• California Dream Fund Program:  $35 million one-time GF to support microgrants of up to $10,000 to seed business start-ups by entrepreneurs from underserved small business groups who participate in intensive business start-up training programs.  Up to 10% of funds can be used for administrative costs (maximum 5%) and outreach and marketing (maximum 5%).  Funding for the intensive business start-up training for pre-revenue prospective business owners will be funded from the Small Business Technical Assistance Expansion Program. 

    • Entrepreneur Seed Grants:  $20 million one-time GF to the California Workforce Development Board for a second round of funding for the Social Entrepreneurs for Economic Development program.  This program will provide seed grants to business start-ups who complete intensive business start-up programs.  

    • Capital Infusion Program:  $3 million GF (third year of a five-year agreement) for technical assistance and services provided by SBDCs to small businesses seeking new capital.

    • Inclusive Innovation Hub:  $2.5 million one-time GF to relaunch the California Innovation Hub program as the Inclusive Innovation Hub program (iHub2) to incentivize a focus on diversity, equity, and inclusion in the state’s tech and science-based start-up ecosystem.

    • Jump Start Tourism:  $95 million one-time federal ARPA funds to the Office of Tourism to implement strategic media recovery campaigns that will jump-start the recovery of the travel and tourism industry once it is safe to travel.

  • Tax Credits

    • Main Street Tax Credit:  $100 million for the Main Street Small Business Tax Credit to provide a second round of reservations in 2021-22.  This would also include $47 million in unauthorized credits from the first round.  SB 1447 (Bradford, Caballero, Cervantes), Chapter 41, Statutes of 2020.  

    • Hire Homeless Tax Credit:  The amount of Homeless Tax Credit is based on how many hours are worked by that eligible individual and varies between $2,500 and $10,000 per eligible individual (maximum $30,000 per taxpayer).

    • California Competes Tax Credit:  Increases the amount of credits allocated in fiscal year 2021-22 from $180 million to $290 million for the California Competes Tax Credit program.

    • Film Tax Credit:  $95 million, including $75 million recurring, to expand the California Film and Television Tax Credit Program 3.0 productions that relocate from other jurisdictions.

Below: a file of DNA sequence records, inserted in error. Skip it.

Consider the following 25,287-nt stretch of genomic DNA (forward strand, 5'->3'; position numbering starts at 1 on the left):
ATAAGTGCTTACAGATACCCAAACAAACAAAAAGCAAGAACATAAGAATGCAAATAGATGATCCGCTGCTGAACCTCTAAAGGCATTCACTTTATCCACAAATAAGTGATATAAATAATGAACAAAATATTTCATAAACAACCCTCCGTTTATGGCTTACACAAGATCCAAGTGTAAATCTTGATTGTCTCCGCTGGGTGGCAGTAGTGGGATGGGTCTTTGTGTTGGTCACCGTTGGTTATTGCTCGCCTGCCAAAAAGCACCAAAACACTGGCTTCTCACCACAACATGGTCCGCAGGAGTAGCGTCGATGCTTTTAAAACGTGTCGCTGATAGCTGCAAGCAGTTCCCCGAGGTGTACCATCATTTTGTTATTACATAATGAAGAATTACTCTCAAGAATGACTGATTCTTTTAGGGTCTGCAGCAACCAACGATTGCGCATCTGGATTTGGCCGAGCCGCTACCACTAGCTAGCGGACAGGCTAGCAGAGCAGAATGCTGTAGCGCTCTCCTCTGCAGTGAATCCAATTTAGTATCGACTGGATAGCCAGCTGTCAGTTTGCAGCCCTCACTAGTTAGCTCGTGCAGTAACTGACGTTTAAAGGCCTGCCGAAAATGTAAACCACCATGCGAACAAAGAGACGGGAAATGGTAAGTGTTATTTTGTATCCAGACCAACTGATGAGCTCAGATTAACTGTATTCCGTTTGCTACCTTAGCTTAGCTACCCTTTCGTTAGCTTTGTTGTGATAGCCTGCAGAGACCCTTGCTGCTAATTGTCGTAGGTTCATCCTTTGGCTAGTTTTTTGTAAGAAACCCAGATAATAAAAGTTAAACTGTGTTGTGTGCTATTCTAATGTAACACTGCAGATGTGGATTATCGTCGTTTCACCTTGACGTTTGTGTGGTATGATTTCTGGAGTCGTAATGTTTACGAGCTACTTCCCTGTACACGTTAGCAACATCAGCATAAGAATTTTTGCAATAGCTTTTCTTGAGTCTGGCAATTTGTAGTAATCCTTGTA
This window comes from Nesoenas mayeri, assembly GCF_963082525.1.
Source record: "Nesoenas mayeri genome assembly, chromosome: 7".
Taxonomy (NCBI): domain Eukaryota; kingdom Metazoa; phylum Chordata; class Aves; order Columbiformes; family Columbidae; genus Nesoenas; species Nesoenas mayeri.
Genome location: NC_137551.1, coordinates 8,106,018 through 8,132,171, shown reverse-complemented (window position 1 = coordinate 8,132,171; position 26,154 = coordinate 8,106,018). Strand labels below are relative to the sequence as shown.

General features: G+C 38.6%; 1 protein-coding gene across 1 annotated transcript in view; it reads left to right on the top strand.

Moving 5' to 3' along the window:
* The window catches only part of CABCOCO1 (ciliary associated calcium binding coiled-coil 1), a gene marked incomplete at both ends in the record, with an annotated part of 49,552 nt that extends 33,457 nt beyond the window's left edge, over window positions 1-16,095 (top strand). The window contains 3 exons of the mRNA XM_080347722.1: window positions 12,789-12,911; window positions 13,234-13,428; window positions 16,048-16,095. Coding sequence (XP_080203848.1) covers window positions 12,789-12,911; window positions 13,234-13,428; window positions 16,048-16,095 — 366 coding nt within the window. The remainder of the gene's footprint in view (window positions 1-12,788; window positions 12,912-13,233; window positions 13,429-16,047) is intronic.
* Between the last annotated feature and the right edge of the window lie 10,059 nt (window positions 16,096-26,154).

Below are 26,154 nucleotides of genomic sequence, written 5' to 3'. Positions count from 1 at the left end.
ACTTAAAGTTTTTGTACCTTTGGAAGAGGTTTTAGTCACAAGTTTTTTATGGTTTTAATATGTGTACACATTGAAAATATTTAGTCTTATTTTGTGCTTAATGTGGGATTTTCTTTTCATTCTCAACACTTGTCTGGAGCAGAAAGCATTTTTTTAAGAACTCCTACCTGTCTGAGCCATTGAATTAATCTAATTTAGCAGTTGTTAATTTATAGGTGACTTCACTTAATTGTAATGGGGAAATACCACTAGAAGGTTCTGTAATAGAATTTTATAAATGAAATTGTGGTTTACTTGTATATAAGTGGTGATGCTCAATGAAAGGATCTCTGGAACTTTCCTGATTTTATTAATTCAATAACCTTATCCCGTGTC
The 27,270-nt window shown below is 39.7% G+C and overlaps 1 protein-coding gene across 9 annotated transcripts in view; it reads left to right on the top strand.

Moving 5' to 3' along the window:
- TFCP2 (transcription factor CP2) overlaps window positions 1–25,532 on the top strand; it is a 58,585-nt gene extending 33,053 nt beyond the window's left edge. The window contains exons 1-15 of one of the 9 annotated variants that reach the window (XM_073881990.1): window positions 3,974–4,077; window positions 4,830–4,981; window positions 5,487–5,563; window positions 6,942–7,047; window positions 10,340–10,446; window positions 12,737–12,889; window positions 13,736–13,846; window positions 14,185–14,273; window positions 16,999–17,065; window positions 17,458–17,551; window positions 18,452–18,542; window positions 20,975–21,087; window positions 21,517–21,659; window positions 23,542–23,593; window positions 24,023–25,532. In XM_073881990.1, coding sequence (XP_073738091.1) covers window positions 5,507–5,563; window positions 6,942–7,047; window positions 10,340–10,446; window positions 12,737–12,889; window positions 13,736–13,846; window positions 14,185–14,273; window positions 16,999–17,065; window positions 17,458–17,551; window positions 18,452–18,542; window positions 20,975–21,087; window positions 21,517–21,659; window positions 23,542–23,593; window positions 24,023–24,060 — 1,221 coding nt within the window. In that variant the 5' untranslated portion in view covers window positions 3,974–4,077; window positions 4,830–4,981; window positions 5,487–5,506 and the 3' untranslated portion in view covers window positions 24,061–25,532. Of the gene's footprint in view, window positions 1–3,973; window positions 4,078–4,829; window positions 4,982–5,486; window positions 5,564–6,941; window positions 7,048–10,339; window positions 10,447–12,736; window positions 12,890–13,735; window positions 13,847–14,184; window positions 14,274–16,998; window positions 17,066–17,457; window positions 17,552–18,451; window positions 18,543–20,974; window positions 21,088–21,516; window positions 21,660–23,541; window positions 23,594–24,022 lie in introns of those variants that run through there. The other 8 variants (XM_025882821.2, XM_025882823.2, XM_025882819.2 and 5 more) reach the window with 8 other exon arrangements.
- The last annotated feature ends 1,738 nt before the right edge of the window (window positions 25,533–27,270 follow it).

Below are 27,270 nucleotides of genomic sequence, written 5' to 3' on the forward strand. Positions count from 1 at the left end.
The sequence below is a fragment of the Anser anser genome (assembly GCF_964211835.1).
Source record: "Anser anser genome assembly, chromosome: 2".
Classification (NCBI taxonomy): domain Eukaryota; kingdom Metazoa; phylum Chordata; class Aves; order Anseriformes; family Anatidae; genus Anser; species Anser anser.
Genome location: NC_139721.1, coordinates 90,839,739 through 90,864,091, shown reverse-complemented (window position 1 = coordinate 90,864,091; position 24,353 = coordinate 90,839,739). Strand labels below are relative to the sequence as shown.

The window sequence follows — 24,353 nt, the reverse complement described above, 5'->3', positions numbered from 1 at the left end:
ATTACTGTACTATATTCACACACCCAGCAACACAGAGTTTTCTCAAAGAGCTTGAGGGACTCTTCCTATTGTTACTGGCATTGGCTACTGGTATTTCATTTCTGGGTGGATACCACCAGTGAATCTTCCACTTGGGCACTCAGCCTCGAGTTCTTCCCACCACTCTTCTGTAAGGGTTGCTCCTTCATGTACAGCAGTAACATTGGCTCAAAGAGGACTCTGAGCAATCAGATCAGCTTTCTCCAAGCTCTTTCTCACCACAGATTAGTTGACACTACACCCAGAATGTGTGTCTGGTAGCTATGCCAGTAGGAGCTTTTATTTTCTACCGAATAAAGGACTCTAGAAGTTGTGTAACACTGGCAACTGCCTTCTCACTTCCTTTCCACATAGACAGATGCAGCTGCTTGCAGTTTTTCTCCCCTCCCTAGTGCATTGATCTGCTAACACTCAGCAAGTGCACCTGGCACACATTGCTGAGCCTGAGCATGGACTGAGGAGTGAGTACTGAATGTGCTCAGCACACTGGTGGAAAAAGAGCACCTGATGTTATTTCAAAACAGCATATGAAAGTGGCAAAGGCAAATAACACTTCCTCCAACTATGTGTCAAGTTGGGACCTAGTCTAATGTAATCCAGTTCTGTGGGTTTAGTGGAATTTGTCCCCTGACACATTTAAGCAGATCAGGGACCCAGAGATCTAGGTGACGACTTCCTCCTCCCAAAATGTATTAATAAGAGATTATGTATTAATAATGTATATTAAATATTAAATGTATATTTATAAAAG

• Small Business Finance

    • Small Business Loan Guarantee Program:  $20 million one-time GF to recapitalize the Small Business Loan Guarantee Program.

    • Small Business Finance Center:  $50 million one-time GF for the Small Business Finance Center to provide financial assistance to small businesses through any IBank program, including the California Rebuilding Fund, with a focus on programs that benefit underserved businesses in California.   

  • Workforce Preparation

    • Training of Incumbent and New Workers:  $50 million one-time GF to the Employment Training Panel to expand its programs into high-demand sectors.  

    • Coordination of Training of New Workers:  $15 million one-time GF to Employment Training Panel to align and operate programs with the community college system, in partnership with the California Community Colleges Strong Workforce Program.  The release of the funding announcement is pending, but early reviews suggest the funding will be limited to the training of new employees in high road industries.

    • Regional Recovery Partnerships:  $25 million one-time GF to the California Workforce Development Board to fund Regional Equity and Recovery Partnerships between local workforce boards and community colleges.

    • Funding to the California Workforce Development Board for High Road Training Strategies:

      • $100 million one-time GF to make additional High Road Training Partnership grants.   

      • $25 million one-time GF to establish High Road Training Partnerships aligned with the California Community Colleges.

    • Golden State Education and Training Grant Program:  Creates a grant program, which provides education grants of up to $2,500 for workers displaced by COVID-19.  Grant recipients can use the funding to cover costs for higher education or other training programs.

    • Training for System Impacted Workers:  $20 million one-time GF for the Prison to Employment program.

    • AB 1111:  $30 million one-time GF for the Breaking Barriers to Employment Program with $5 million earmarked for programs that serve individuals with autism.

    • Nurse Training:  $14.5 million one-time GF for workforce programs for certified nurse assistants.  (Community Colleges will administer these programs.)

    • Targeted Training to Redress Underinvestment:  $3.5 million one-time GF for Southern California Association of Governments for workforce development and training to redress income inequality within targeted populations.